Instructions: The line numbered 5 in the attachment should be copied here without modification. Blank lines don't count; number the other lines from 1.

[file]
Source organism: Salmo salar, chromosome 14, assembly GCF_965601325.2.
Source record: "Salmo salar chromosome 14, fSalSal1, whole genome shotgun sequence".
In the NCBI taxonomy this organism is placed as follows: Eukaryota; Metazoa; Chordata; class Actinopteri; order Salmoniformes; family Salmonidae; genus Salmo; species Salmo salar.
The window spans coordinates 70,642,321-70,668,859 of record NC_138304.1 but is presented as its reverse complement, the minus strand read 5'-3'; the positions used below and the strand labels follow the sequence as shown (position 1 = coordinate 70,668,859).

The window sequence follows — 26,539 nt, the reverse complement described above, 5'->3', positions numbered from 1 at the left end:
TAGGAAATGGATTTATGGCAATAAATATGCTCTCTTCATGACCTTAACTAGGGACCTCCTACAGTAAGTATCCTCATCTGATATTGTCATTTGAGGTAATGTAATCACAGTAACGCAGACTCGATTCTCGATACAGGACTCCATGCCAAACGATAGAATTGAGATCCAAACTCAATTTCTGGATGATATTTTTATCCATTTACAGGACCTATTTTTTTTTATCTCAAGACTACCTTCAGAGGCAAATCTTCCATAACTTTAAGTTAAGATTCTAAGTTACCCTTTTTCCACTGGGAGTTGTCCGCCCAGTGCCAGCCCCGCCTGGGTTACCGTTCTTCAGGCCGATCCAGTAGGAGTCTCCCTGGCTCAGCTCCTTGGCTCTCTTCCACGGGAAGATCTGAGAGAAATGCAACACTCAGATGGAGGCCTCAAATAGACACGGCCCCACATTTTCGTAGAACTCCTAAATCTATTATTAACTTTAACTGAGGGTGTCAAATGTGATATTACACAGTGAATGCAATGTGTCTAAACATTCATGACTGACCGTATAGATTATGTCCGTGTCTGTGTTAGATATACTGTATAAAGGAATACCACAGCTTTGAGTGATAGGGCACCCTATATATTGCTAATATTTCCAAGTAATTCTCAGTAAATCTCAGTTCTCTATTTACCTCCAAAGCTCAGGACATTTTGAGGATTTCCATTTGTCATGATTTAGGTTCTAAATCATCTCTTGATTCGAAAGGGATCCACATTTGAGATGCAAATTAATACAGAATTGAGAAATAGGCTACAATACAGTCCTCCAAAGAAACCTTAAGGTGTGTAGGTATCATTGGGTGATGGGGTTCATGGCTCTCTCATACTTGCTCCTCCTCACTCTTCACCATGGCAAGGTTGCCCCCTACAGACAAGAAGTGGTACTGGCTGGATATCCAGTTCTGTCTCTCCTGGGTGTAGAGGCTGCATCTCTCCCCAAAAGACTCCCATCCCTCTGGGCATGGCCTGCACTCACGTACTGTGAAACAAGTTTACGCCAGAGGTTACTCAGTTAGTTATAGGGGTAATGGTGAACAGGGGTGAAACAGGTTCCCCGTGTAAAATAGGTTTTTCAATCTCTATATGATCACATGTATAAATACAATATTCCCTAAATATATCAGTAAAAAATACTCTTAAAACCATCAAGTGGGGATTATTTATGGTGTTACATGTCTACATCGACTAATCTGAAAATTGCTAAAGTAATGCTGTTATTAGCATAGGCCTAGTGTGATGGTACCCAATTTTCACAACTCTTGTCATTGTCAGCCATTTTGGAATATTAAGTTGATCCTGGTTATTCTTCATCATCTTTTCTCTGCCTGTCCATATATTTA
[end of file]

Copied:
The window sequence follows — 26,539 nt, the reverse complement described above, 5'->3', positions numbered from 1 at the left end: